We have chosen where to drop anchor while holding my cellular phone actively searching for nearby open WiFi networks to which our WiFi Booster could connect.

We wake up early - before the hotel, restaurant or bar guests awake and busy up the signal - in order to get the fastest WiFi. 

At coffee shops with WiFi, we drink espressos at an excruciatingly slow speed, in order to complete our upload or Internet research. 

One of the first things we do after immigration and customs check-in is find a local convenience store to purchase a pre-paid SIM card. I currently have six SIM cards in my stash. 

I have learned more about the history of these islands thanks to being able to Google the most random questions from the most random places. (Really, though. How were the mountains of the Virgin Islands formed and are there other ways to heal a jellyfish sting besides urinating on it?) 

While traveling, I want to be able to call the people I love

This led us to the brilliance of What’s App or Facebook Messenger; calling that allows you to use a WiFi connection or cellular data, instead of having to purchase a high-priced international-calling plan, sometimes identified as a “talk” plan. Under a talk plan, a 10-minute international call can cost you $2.00 a minute, which is the equivalent of four tomatoes, two pineapples, a papaya and five potatoes in the Dominican Republic. Through What’s App and Facebook Messenger, we can call our loved ones for nearly free and still afford four tomatoes, two pineapples, a papaya and five potatoes. 

For community, I want to be able to post in groups or discover likeminded individuals to meet for coffee. 

The Internet is full of groups of people bubbling over with helpful information. In the late 1400s, Colombus had his crew of 90+ men to bounce ideas around or learn from, in my sailing world it’s my boyfriend and me. Facebook groups dedicated to hyperlocal cities and anchorages help you learn key information like where to check in, where the dinghy dock is located, where you dispose of trash or oil. Geotags or hashtags on Instagram have located some of our newest lifelong friends by simply locating them, seeing they’re near you, and reaching out to them. 

We have found sailmakers, parts dealers, immigration, customs, grocery stores, libraries, agents, water, dinghy docks, and lifelong friends all from the empowering tools of the Internet that include geotags, hashtags, community groups, and messaging.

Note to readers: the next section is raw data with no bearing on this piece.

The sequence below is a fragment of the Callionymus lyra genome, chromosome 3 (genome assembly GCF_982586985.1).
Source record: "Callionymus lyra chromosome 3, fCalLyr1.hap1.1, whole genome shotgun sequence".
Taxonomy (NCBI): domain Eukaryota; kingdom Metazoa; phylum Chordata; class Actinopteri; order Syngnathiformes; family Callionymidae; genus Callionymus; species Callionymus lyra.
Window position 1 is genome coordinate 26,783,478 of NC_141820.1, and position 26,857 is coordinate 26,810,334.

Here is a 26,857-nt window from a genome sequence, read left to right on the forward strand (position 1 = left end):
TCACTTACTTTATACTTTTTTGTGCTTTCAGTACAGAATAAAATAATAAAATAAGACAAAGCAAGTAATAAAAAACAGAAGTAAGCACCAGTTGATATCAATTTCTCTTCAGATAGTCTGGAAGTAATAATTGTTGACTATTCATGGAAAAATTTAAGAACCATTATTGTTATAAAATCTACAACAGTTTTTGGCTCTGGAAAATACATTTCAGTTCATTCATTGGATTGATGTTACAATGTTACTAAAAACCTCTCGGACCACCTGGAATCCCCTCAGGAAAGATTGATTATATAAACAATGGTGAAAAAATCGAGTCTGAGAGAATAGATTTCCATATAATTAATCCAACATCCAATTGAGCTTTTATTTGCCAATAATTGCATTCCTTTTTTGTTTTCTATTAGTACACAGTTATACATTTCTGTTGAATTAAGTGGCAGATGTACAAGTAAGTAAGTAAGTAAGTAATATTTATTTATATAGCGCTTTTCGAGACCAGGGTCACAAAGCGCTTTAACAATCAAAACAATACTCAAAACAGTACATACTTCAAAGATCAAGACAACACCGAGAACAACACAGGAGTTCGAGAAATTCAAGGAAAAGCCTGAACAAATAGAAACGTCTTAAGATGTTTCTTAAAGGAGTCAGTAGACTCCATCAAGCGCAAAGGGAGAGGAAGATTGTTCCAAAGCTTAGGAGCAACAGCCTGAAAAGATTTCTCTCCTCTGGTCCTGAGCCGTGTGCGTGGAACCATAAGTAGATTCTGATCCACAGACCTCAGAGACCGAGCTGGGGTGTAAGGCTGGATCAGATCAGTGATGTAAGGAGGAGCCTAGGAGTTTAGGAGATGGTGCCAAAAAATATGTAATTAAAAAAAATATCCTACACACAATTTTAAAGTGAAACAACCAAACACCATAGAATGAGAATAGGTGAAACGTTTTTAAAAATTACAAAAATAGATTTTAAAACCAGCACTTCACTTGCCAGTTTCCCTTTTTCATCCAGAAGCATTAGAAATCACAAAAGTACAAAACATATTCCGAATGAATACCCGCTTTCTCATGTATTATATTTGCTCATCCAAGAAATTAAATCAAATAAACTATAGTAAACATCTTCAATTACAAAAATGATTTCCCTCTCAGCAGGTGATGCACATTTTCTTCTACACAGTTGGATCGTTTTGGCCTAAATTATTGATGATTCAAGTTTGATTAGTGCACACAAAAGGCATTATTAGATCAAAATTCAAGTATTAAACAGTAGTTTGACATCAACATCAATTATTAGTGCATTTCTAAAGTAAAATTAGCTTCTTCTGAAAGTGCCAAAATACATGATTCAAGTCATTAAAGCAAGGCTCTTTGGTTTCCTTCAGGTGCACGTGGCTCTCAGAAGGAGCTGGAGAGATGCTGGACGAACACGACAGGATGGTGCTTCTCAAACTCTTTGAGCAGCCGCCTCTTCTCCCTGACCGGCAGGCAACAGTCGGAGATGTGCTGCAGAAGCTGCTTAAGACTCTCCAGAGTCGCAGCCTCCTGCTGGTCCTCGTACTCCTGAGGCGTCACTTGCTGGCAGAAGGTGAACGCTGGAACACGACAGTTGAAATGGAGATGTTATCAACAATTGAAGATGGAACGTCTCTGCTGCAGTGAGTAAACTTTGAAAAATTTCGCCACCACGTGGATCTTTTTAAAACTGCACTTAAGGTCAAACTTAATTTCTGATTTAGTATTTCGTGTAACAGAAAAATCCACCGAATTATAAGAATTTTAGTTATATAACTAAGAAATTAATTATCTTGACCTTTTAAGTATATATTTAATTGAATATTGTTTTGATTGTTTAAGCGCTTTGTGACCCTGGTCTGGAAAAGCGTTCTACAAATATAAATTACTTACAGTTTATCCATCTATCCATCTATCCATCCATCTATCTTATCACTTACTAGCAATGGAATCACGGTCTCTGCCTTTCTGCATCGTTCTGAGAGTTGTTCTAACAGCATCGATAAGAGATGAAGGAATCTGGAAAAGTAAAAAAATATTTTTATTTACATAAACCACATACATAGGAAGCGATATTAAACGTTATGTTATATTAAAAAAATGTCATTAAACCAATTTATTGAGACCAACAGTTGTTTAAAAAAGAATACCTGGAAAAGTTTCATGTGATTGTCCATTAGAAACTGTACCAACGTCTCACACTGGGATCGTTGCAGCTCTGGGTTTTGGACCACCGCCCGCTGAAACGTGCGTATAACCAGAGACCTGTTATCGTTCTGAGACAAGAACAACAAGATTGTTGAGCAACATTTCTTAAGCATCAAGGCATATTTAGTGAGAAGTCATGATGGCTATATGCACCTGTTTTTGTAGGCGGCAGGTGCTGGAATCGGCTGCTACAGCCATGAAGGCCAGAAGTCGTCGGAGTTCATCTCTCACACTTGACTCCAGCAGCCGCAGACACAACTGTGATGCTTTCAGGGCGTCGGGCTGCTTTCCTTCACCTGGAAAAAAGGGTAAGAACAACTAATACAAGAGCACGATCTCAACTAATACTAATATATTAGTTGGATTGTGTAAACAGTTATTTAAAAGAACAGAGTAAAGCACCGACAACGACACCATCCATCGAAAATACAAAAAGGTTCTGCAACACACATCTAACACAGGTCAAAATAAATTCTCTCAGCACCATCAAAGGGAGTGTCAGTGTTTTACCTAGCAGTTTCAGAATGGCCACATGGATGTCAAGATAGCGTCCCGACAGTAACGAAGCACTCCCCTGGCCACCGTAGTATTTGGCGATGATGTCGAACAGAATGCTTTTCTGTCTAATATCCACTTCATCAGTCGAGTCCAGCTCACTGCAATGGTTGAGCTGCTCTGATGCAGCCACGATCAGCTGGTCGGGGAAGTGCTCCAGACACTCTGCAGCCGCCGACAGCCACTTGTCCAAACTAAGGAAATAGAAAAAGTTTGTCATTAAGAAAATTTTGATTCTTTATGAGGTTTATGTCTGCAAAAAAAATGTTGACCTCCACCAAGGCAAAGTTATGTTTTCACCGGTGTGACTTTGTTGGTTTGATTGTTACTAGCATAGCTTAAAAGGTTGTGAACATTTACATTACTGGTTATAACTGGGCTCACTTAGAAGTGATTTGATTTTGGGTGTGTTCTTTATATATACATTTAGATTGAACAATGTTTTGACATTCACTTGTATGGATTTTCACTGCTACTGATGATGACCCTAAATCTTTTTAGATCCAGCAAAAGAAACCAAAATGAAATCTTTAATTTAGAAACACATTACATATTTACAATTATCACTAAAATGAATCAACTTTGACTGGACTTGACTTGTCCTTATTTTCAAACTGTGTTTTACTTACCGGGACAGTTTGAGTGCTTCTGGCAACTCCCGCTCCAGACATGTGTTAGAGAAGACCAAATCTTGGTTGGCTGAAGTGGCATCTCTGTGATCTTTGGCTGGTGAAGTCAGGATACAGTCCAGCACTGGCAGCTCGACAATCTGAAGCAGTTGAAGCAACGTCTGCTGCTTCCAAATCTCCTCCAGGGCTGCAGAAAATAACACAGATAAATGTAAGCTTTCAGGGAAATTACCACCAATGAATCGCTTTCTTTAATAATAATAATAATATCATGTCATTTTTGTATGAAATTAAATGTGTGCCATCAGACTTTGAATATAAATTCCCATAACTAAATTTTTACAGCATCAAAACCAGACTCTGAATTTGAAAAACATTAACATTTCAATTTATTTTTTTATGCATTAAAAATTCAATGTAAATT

For navigation, we want to pull the latest information on weather, depths, tides, shoals and anchorages. 

We use Navionics with downloaded maps onto our iPad. Then, we use GPS PRO+ Bad Elf to connect to satellites for a live feed, which we connect via bluetooth to the iPad. This way, our boat’s heading and path is being tracked live from a satellite feed that we can see on our iPad. Navionics provides you detailed breakdowns of where you are heading and what you can expect (for landlubbers, think of the app Waze). Active Captain provides you with similar information, but it also includes notes from people who traveled before you. 

For entertainment and down time, we want Netflix

We pre-download movies before heading offshore or to WiFi-barren anchorages (enter extremely slow drinking of espressos here). 

In the millennial sailing world, these are the tools we use: Bluetooth, Cellular data, WiFi, Satellites, and technology such as WiFi boosters, iPads, Bad Elf, and movie-streaming. These are the resources we use to stay safe, entertained, and connected. 

And my boyfriend, not unlike Christopher Colombus, knows that in order to avoid an unruly crew wanting mutiny, keep this millennial sailor connected and our entire world will open up to new discoveries and friends. 

Fair winds, following seas and connectivity, friends! 

P.S. Please follow our YouTube (we spend 8+ hours drinking a single espresso just to upload them!) For live updates, follow our Instagram! Love you guys, really. If we had cell service, I would Google, "Does our readers know how thankful we are for them?" And so many searches would come back.